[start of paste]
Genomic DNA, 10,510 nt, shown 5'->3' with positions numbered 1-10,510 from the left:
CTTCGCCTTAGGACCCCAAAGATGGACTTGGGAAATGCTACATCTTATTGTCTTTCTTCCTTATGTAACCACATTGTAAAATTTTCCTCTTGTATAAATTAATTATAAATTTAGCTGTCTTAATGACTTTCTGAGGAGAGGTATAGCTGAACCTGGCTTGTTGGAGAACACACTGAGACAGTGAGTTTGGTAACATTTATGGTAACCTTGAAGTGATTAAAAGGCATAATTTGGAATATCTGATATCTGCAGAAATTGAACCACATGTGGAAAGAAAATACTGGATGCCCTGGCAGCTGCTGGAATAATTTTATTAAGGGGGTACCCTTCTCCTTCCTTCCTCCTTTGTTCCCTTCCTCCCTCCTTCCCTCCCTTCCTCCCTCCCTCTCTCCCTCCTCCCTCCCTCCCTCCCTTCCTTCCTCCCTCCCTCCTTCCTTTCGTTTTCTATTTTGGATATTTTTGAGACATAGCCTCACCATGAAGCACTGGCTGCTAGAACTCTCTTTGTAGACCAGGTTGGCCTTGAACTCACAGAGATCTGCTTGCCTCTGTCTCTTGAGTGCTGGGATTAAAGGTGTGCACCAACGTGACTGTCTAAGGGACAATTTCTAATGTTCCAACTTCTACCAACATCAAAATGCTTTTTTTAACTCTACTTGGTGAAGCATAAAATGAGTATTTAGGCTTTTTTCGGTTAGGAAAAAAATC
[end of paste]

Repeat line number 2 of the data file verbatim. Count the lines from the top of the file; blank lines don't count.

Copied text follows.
CTTCGCCTTAGGACCCCAAAGATGGACTTGGGAAATGCTACATCTTATTGTCTTTCTTCCTTATGTAACCACATTGTAAAATTTTCCTCTTGTATAAATTAATTATAAATTTAGCTGTCTTAATGACTTTCTGAGGAGAGGTATAGCTGAACCTGGCTTGTTGGAGAACACACTGAGACAGTGAGTTTGGTAACATTTATGGTAACCTTGAAGTGATTAAAAGGCATAATTTGGAATATCTGATATCTGCAGAAATTGAACCACATGTGGAAAGAAAATACTGGATGCCCTGGCAGCTGCTGGAATAATTTTATTAAGGGGGTACCCTTCTCCTTCCTTCCTCCTTTGTTCCCTTCCTCCCTCCTTCCCTCCCTTCCTCCCTCCCTCTCTCCCTCCTCCCTCCCTCCCTCCCTTCCTTCCTCCCTCCCTCCTTCCTTTCGTTTTCTATTTTGGATATTTTTGAGACATAGCCTCACCATGAAGCACTGGCTGCTAGAACTCTCTTTGTAGACCAGGTTGGCCTTGAACTCACAGAGATCTGCTTGCCTCTGTCTCTTGAGTGCTGGGATTAAAGGTGTGCACCAACGTGACTGTCTAAGGGACAATTTCTAATGTTCCAACTTCTACCAACATCAAAATGCTTTTTTTAACTCTACTTGGTGAAGCATAAAATGAGTATTTAGGCTTTTTTCGGTTAGGAAAAAAATC